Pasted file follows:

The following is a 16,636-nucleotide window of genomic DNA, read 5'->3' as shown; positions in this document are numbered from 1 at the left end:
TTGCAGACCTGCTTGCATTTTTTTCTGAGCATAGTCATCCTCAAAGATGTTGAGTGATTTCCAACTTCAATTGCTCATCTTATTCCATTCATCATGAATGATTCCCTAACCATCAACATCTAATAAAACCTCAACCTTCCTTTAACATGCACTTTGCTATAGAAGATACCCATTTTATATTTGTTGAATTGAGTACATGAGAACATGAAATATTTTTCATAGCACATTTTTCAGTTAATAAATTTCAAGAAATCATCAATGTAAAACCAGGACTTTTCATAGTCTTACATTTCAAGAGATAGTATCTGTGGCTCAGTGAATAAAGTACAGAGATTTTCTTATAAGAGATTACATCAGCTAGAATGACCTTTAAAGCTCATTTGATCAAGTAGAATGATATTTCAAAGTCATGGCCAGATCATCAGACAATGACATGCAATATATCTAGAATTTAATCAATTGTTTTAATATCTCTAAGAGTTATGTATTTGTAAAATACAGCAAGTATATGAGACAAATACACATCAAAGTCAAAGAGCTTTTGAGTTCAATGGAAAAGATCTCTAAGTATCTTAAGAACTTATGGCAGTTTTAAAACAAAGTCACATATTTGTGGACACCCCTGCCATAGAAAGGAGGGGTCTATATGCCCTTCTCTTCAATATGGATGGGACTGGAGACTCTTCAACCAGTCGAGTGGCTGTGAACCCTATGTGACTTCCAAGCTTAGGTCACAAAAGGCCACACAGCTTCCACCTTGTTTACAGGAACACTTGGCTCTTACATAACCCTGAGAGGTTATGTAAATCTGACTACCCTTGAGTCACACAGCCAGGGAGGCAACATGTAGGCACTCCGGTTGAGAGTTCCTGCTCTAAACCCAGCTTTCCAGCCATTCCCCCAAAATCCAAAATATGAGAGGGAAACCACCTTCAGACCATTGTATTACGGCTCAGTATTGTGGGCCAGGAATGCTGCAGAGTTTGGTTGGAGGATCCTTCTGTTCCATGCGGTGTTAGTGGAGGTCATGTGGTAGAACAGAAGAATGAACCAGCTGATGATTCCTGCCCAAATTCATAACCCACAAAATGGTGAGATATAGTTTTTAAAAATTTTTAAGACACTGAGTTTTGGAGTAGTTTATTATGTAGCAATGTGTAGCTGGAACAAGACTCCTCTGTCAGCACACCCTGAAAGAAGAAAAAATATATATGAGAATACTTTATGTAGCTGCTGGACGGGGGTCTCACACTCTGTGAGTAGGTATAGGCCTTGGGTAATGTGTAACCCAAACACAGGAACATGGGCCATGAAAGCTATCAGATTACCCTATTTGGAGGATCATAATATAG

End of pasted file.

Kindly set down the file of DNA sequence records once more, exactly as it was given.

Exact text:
The following is a 16,636-nucleotide window of genomic DNA, read 5'->3' as shown; positions in this document are numbered from 1 at the left end:
TTGCAGACCTGCTTGCATTTTTTTCTGAGCATAGTCATCCTCAAAGATGTTGAGTGATTTCCAACTTCAATTGCTCATCTTATTCCATTCATCATGAATGATTCCCTAACCATCAACATCTAATAAAACCTCAACCTTCCTTTAACATGCACTTTGCTATAGAAGATACCCATTTTATATTTGTTGAATTGAGTACATGAGAACATGAAATATTTTTCATAGCACATTTTTCAGTTAATAAATTTCAAGAAATCATCAATGTAAAACCAGGACTTTTCATAGTCTTACATTTCAAGAGATAGTATCTGTGGCTCAGTGAATAAAGTACAGAGATTTTCTTATAAGAGATTACATCAGCTAGAATGACCTTTAAAGCTCATTTGATCAAGTAGAATGATATTTCAAAGTCATGGCCAGATCATCAGACAATGACATGCAATATATCTAGAATTTAATCAATTGTTTTAATATCTCTAAGAGTTATGTATTTGTAAAATACAGCAAGTATATGAGACAAATACACATCAAAGTCAAAGAGCTTTTGAGTTCAATGGAAAAGATCTCTAAGTATCTTAAGAACTTATGGCAGTTTTAAAACAAAGTCACATATTTGTGGACACCCCTGCCATAGAAAGGAGGGGTCTATATGCCCTTCTCTTCAATATGGATGGGACTGGAGACTCTTCAACCAGTCGAGTGGCTGTGAACCCTATGTGACTTCCAAGCTTAGGTCACAAAAGGCCACACAGCTTCCACCTTGTTTACAGGAACACTTGGCTCTTACATAACCCTGAGAGGTTATGTAAATCTGACTACCCTTGAGTCACACAGCCAGGGAGGCAACATGTAGGCACTCCGGTTGAGAGTTCCTGCTCTAAACCCAGCTTTCCAGCCATTCCCCCAAAATCCAAAATATGAGAGGGAAACCACCTTCAGACCATTGTATTACGGCTCAGTATTGTGGGCCAGGAATGCTGCAGAGTTTGGTTGGAGGATCCTTCTGTTCCATGCGGTGTTAGTGGAGGTCATGTGGTAGAACAGAAGAATGAACCAGCTGATGATTCCTGCCCAAATTCATAACCCACAAAATGGTGAGATATAGTTTTTAAAAATTTTTAAGACACTGAGTTTTGGAGTAGTTTATTATGTAGCAATGTGTAGCTGGAACAAGACTCCTCTGTCAGCACACCCTGAAAGAAGAAAAAATATATATGAGAATACTTTATGTAGCTGCTGGACGGGGGTCTCACACTCTGTGAGTAGGTATAGGCCTTGGGTAATGTGTAACCCAAACACAGGAACATGGGCCATGAAAGCTATCAGATTACCCTATTTGGAGGATCATAATATAG